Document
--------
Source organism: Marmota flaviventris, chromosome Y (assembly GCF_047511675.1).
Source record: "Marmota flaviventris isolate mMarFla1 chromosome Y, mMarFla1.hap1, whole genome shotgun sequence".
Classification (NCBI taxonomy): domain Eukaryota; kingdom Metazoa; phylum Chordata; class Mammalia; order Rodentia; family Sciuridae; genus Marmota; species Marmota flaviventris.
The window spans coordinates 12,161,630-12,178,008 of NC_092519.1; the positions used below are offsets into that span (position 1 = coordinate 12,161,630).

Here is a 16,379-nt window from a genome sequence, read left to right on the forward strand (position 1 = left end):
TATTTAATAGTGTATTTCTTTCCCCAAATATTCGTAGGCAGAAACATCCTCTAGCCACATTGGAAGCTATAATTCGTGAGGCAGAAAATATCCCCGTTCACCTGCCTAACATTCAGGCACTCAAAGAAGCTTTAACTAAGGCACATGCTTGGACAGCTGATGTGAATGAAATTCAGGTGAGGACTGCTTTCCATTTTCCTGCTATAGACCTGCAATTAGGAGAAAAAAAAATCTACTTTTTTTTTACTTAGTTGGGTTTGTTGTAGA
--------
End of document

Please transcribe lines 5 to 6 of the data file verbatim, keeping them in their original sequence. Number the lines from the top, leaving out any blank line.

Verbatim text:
Here is a 16,379-nt window from a genome sequence, read left to right on the forward strand (position 1 = left end):
TATTTAATAGTGTATTTCTTTCCCCAAATATTCGTAGGCAGAAACATCCTCTAGCCACATTGGAAGCTATAATTCGTGAGGCAGAAAATATCCCCGTTCACCTGCCTAACATTCAGGCACTCAAAGAAGCTTTAACTAAGGCACATGCTTGGACAGCTGATGTGAATGAAATTCAGGTGAGGACTGCTTTCCATTTTCCTGCTATAGACCTGCAATTAGGAGAAAAAAAAATCTACTTTTTTTTTACTTAGTTGGGTTTGTTGTAGA